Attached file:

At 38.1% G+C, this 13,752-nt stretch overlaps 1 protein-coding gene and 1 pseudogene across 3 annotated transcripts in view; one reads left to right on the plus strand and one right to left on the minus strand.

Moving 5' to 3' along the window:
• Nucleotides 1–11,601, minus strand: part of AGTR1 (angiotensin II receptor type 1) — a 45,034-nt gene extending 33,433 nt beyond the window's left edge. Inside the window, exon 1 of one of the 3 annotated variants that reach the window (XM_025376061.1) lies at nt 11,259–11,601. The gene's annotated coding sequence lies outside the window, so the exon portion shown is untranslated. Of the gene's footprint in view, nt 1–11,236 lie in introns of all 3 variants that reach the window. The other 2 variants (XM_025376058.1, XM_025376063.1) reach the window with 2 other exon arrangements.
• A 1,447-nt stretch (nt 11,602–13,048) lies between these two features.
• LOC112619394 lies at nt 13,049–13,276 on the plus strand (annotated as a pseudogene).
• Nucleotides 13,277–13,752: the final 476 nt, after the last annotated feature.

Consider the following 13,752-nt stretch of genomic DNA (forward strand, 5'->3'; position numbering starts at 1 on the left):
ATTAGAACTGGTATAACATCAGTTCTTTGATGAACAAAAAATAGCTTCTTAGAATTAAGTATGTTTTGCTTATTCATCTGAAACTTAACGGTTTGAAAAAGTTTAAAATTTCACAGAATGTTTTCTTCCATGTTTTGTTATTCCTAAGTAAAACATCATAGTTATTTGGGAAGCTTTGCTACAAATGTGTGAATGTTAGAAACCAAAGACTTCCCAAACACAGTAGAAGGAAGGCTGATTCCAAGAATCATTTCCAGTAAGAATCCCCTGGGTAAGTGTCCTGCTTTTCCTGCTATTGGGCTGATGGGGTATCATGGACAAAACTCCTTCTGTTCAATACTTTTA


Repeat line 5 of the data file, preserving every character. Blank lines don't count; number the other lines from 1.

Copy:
• LOC112619394 lies at nt 13,049–13,276 on the plus strand (annotated as a pseudogene).